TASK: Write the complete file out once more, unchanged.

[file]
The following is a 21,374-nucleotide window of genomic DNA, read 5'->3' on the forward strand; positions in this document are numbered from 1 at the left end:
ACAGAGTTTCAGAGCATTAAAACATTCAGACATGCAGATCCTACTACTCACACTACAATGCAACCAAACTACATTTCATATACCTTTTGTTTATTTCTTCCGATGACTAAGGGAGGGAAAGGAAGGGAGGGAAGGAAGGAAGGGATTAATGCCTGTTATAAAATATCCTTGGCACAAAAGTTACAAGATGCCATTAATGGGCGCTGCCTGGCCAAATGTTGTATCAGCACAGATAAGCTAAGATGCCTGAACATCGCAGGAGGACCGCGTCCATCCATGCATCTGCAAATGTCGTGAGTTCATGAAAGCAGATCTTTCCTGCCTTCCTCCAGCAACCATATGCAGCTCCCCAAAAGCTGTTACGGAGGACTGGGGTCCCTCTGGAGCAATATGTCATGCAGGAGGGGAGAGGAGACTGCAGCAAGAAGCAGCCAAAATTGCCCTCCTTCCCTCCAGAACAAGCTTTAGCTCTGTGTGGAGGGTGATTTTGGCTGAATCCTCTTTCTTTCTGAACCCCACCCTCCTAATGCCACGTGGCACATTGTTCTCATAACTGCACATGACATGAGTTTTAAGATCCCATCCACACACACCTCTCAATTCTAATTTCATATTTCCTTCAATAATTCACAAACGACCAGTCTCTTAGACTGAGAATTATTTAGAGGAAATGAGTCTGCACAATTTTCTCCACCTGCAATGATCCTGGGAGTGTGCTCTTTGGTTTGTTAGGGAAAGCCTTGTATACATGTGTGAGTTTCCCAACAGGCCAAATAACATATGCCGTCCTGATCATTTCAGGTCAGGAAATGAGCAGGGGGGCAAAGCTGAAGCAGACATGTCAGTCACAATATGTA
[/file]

The following is a 21,374-nucleotide window of genomic DNA, read 5'->3' on the forward strand; positions in this document are numbered from 1 at the left end:
ACAGAGTTTCAGAGCATTAAAACATTCAGACATGCAGATCCTACTACTCACACTACAATGCAACCAAACTACATTTCATATACCTTTTGTTTATTTCTTCCGATGACTAAGGGAGGGAAAGGAAGGGAGGGAAGGAAGGAAGGGATTAATGCCTGTTATAAAATATCCTTGGCACAAAAGTTACAAGATGCCATTAATGGGCGCTGCCTGGCCAAATGTTGTATCAGCACAGATAAGCTAAGATGCCTGAACATCGCAGGAGGACCGCGTCCATCCATGCATCTGCAAATGTCGTGAGTTCATGAAAGCAGATCTTTCCTGCCTTCCTCCAGCAACCATATGCAGCTCCCCAAAAGCTGTTACGGAGGACTGGGGTCCCTCTGGAGCAATATGTCATGCAGGAGGGGAGAGGAGACTGCAGCAAGAAGCAGCCAAAATTGCCCTCCTTCCCTCCAGAACAAGCTTTAGCTCTGTGTGGAGGGTGATTTTGGCTGAATCCTCTTTCTTTCTGAACCCCACCCTCCTAATGCCACGTGGCACATTGTTCTCATAACTGCACATGACATGAGTTTTAAGATCCCATCCACACACACCTCTCAATTCTAATTTCATATTTCCTTCAATAATTCACAAACGACCAGTCTCTTAGACTGAGAATTATTTAGAGGAAATGAGTCTGCACAATTTTCTCCACCTGCAATGATCCTGGGAGTGTGCTCTTTGGTTTGTTAGGGAAAGCCTTGTATACATGTGTGAGTTTCCCAACAGGCCAAATAACATATGCCGTCCTGATCATTTCAGGTCAGGAAATGAGCAGGGGGGCAAAGCTGAAGCAGACATGTCAGTCACAATATGTA